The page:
CARRA Annual Meeting, 2013—Chicago, IL. Building on the results from the consensus meeting from the previous year and the Delphi survey results, a core group of 21 members of the CARRA JDM Committee met. Nominal group methods  were used to come to consensus, which was set at ≥75%. Issues addressed included clarification of patient inclusion and exclusion criteria, minimum evaluation for inclusion into these CTPs, interval of monitoring and data collection, medications to be included, the use of topical therapies, and the role of additional diagnostic testing, including imaging and biopsies. After additional review and discussion of the candidate treatment arms, consensus was reached to exclude the treatment option that included IVIG, decreasing the number of treatment arms to three. During the course of this meeting, concern was expressed regarding the rarity of skin predominant JDM, and it was suggested that perhaps pediatric dermatologists were independently seeing and managing this JDM subtype.
January 2014— Additional expertise was requested and obtained from Pediatric Dermatology (PeDRA) members in 2014. An electronic survey was sent out to all PeDRA members (n = 146) to better understand the degree to which they were managing and treating skin predominant JDM. Forty PeDRA members responded to the survey: 39 (98%) of the respondents practiced in an academic setting. Most had been in practice more than 5 years: 7 (18.0%) for 6–9 years and 17 (43.6%) for >10 years. All respondents agreed that better treatment and understanding of this JDM subtype was important. Thirty five (90%) reported that they refer all JDM patients to a pediatric rheumatologist, and 30 (77%) estimated that they see 1–5 amyopathic JDM patients within the past 5 years.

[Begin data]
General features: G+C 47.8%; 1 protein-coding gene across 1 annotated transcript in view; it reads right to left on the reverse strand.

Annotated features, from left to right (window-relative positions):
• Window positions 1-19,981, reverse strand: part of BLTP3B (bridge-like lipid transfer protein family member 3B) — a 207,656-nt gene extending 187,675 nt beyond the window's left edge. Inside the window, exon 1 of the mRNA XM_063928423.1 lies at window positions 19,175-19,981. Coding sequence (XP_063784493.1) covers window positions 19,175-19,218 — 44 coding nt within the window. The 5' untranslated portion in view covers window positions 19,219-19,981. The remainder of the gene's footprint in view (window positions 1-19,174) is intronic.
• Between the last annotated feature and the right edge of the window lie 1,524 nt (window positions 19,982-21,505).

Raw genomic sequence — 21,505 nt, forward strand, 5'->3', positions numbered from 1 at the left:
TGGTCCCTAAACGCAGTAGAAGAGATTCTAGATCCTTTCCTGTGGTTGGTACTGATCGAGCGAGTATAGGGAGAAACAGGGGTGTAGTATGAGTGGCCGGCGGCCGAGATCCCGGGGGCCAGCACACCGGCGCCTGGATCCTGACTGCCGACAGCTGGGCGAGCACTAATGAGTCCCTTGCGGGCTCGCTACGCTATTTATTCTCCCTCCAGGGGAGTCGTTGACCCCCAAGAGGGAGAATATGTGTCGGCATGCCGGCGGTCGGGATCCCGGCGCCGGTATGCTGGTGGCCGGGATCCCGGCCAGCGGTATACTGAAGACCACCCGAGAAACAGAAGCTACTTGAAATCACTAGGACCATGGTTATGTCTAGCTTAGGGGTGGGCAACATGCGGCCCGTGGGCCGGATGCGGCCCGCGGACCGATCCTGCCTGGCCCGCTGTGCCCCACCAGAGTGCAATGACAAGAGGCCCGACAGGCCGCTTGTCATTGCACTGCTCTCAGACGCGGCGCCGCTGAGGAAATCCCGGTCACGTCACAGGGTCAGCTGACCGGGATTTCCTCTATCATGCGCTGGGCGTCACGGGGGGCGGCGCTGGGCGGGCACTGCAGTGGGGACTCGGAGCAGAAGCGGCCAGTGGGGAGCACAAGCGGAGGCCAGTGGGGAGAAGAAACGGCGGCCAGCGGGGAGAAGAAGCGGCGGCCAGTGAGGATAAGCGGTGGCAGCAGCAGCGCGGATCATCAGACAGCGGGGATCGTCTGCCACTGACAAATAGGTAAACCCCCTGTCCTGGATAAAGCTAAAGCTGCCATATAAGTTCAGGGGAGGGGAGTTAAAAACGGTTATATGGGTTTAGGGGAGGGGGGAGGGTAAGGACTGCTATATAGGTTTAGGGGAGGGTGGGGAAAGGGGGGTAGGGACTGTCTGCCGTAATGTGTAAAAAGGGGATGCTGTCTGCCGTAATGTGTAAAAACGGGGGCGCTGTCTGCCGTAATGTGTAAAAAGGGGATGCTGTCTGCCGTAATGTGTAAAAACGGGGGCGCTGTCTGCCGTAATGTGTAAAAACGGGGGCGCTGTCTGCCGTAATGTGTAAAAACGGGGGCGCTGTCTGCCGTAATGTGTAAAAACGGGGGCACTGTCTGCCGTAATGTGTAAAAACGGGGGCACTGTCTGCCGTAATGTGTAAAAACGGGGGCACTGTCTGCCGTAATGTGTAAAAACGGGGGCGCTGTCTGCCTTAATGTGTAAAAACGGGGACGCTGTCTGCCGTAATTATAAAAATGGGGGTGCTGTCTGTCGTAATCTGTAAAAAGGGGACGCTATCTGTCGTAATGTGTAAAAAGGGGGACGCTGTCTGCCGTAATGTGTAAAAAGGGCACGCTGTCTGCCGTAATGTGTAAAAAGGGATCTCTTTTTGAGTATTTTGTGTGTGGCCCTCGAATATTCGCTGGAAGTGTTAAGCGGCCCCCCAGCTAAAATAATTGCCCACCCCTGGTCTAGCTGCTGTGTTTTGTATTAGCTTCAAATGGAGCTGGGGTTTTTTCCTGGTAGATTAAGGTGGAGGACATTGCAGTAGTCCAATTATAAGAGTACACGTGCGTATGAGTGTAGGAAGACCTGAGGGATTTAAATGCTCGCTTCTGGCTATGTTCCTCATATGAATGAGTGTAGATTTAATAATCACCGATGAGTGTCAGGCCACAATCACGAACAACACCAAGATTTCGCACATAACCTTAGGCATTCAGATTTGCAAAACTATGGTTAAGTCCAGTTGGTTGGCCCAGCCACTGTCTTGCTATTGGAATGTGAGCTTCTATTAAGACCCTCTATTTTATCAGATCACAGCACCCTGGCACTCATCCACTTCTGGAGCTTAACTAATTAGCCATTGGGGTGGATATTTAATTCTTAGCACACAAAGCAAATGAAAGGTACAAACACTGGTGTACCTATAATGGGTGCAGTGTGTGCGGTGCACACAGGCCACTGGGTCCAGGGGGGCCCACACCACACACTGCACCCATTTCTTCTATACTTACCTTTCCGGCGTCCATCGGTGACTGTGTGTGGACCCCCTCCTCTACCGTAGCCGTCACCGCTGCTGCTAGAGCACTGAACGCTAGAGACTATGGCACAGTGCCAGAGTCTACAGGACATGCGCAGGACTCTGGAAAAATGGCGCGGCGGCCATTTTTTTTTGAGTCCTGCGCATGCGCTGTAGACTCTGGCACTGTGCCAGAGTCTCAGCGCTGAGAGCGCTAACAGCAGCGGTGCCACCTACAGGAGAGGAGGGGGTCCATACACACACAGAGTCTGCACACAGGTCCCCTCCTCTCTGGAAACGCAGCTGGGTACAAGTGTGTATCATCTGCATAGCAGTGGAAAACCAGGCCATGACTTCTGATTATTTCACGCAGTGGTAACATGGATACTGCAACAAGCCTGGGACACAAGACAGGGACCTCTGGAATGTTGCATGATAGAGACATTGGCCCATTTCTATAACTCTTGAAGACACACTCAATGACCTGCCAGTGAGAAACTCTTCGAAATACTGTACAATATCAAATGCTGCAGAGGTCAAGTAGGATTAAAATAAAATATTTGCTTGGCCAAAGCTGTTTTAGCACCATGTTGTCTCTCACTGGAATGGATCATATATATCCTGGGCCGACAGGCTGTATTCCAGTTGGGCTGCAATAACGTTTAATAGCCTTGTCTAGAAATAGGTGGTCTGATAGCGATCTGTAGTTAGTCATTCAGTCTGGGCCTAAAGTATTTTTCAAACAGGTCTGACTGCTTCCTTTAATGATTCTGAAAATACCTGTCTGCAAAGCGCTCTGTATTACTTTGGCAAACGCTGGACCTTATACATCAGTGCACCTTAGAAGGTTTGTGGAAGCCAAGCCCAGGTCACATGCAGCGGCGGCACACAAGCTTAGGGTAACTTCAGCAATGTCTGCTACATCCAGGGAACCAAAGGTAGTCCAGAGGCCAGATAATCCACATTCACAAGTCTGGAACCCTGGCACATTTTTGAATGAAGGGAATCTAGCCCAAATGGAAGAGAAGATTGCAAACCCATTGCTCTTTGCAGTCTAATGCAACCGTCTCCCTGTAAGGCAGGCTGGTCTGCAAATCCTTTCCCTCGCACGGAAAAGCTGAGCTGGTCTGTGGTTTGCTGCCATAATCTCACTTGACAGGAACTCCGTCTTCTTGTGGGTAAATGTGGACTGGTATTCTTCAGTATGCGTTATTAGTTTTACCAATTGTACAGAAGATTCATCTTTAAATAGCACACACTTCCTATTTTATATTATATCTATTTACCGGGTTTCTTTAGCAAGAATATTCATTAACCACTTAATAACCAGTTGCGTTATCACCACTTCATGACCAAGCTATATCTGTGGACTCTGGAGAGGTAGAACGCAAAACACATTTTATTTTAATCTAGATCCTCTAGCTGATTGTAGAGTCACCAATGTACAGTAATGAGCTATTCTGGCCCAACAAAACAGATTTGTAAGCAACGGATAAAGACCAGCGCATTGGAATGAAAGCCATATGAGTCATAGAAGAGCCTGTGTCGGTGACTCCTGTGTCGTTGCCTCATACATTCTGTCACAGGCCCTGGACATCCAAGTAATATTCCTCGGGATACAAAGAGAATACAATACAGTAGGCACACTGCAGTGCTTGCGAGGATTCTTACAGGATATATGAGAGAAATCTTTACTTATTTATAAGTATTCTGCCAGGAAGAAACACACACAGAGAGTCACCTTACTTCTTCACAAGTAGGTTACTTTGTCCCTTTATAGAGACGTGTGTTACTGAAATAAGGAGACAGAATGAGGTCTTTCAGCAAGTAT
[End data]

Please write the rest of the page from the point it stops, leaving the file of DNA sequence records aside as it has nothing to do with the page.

CARRA Annual Meeting, 2014—Orlando, FL. Twelve members of the CARRA JDM Committee met to further develop the CTPs and formally review the PeDRA survey results. Nominal group methods  were used to come to consensus, which was set at ≥75%. Further decisions regarding treatment arms, medication dosing, use of topical therapies and outcome assessment were made.